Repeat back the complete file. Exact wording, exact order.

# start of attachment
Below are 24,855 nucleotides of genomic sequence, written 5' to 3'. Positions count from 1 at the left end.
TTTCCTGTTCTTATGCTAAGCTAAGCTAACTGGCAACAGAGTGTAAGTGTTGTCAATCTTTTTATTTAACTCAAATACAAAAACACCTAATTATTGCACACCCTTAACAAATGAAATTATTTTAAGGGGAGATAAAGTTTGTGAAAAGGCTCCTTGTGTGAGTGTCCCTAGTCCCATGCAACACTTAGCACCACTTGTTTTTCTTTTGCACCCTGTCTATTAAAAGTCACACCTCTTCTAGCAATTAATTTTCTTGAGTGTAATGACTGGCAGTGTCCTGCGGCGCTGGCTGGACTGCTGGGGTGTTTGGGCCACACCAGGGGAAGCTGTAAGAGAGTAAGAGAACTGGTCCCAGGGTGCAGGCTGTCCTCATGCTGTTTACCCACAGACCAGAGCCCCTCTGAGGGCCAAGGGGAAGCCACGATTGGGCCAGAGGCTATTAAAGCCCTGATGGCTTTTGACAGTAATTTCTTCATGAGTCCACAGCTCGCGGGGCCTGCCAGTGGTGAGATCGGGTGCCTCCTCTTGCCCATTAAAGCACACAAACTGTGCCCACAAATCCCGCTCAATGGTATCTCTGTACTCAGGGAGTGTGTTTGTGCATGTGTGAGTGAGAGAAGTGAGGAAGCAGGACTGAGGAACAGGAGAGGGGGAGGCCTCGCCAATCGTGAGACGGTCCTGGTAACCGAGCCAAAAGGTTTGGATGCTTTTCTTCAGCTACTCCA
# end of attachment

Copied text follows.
Below are 24,855 nucleotides of genomic sequence, written 5' to 3'. Positions count from 1 at the left end.
TTTCCTGTTCTTATGCTAAGCTAAGCTAACTGGCAACAGAGTGTAAGTGTTGTCAATCTTTTTATTTAACTCAAATACAAAAACACCTAATTATTGCACACCCTTAACAAATGAAATTATTTTAAGGGGAGATAAAGTTTGTGAAAAGGCTCCTTGTGTGAGTGTCCCTAGTCCCATGCAACACTTAGCACCACTTGTTTTTCTTTTGCACCCTGTCTATTAAAAGTCACACCTCTTCTAGCAATTAATTTTCTTGAGTGTAATGACTGGCAGTGTCCTGCGGCGCTGGCTGGACTGCTGGGGTGTTTGGGCCACACCAGGGGAAGCTGTAAGAGAGTAAGAGAACTGGTCCCAGGGTGCAGGCTGTCCTCATGCTGTTTACCCACAGACCAGAGCCCCTCTGAGGGCCAAGGGGAAGCCACGATTGGGCCAGAGGCTATTAAAGCCCTGATGGCTTTTGACAGTAATTTCTTCATGAGTCCACAGCTCGCGGGGCCTGCCAGTGGTGAGATCGGGTGCCTCCTCTTGCCCATTAAAGCACACAAACTGTGCCCACAAATCCCGCTCAATGGTATCTCTGTACTCAGGGAGTGTGTTTGTGCATGTGTGAGTGAGAGAAGTGAGGAAGCAGGACTGAGGAACAGGAGAGGGGGAGGCCTCGCCAATCGTGAGACGGTCCTGGTAACCGAGCCAAAAGGTTTGGATGCTTTTCTTCAGCTACTCCA